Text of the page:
Charles Meek of First Hartford Realty Corp. pointed Irwin to the Cumberland Farms at the corner of North Road and Southampton Road in Westfield as the nearest approximation.
"That's probably the one that you would find closest that represents a corner location with lower lighting surroundings throughout the day and throughout the night," Meek said. "That's abutting a wooded area, a couple of other commercial buildings on either side. If you can go out and take a look, I think that would be the closest to you."
Irwin thanked him for the point of reference.
Cumberland Farms has a long history with the parcel in question, having first pitched a convenience store at the site of Al's Service Center in 2018.
That history works in the favor of planners this time around. Traffic engineer Jason Adams of Boston's McMahon Associates said the traffic study done during the earlier development is more reflective of typical trip numbers at the location than a study that might be done now during the COVID-19 pandemic.
The Cumberland Farms proposal utilizes existing curb cuts for access from Prospect Street and Commercial Street. Selectman John Duval said he was worried about traffic from the convenience store and the existing streets all turning onto Route 8.
"If someone on Elm Street is taking a left there and someone is taking a left out of Prospect and someone is making a left out of Cumberland Farms, there is going to be some confusion there," Duval said.
Adams said his firm will be looking at the driveway location to make sure there are appropriate sight lines for all those crossings.
"Paying particular attention to that safety is of utmost concern to myself as a professional but also, obviously, to the customers of Cumberland Farms," Adams said.
Reidy said the next step will be for the developers to take the feedback from Thursday's work session and come back to the Planning Board for formal hearings. He said the hope is to get construction started this spring; DiStefano earlier estimated a four- to six-month time frame for a project this size.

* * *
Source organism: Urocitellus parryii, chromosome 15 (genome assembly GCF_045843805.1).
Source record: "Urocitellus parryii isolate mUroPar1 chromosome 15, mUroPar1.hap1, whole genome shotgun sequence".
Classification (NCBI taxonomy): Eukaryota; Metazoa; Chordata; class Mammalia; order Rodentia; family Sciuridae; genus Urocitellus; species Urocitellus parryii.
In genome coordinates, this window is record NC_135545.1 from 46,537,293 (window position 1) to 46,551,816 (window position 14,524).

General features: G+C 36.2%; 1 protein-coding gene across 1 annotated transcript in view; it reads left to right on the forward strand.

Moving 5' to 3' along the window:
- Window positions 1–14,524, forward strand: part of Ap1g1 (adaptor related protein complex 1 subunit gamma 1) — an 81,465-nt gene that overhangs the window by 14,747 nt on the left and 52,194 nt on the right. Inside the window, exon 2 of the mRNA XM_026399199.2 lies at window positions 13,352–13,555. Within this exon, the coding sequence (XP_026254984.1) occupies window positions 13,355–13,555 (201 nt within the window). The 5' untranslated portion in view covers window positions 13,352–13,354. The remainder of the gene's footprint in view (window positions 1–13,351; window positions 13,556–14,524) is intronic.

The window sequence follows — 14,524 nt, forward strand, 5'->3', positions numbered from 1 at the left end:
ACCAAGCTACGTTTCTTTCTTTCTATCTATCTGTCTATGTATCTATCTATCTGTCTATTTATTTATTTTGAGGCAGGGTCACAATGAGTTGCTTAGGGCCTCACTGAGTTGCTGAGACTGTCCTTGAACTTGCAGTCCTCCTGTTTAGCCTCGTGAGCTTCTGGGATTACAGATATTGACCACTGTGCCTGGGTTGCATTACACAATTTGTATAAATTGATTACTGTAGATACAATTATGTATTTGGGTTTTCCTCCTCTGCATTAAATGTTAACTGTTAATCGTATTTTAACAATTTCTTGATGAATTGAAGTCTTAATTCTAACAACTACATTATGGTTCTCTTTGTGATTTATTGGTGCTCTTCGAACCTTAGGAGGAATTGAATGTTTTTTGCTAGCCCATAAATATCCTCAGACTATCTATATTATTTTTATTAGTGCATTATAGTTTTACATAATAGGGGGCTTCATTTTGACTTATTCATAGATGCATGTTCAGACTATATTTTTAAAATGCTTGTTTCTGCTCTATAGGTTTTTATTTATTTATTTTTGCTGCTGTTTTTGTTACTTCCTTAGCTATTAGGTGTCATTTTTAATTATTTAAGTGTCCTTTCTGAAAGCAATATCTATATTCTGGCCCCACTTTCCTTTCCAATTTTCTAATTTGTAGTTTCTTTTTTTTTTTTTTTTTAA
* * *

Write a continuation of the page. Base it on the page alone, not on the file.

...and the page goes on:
Reidy encouraged any residents who did not attend Thursday's meeting or any attendees who thought of subsequent questions to pass them along via Cesan or Town Administrator Jay Green.
"We're not going anywhere," Reidy said. "We're receptive. We're humans, too. Just because we're looking to develop something doesn't mean we forget where we came from. Don't be afraid to reach out to us. That's why we're doing this workshop, to get a sense of what the town is looking for and hopefully balance that with what Cumberland Farms is looking for."
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ADAMS, Mass. — Berkshire Arts and Technology (BART) Charter Public School is currently accepting applications for students in grades 6 - 10 for the 2021-2022 school year.
The next enrollment deadline for the 2021-2022 school year for grades 6 - 10 is Thursday, March 11, 2021, at 12:00 p.m.
More information on the school’s enrollment and lottery process can be found at www.bartcharter.org. Interested families should contact the school at 413-743-7311 ext 732 or firstname.lastname@example.org. Despite COVID-19 closures, teaching and learning continues at BART and enrollment is moving forward as usual. Please reach out to the Enrollment Team with any questions.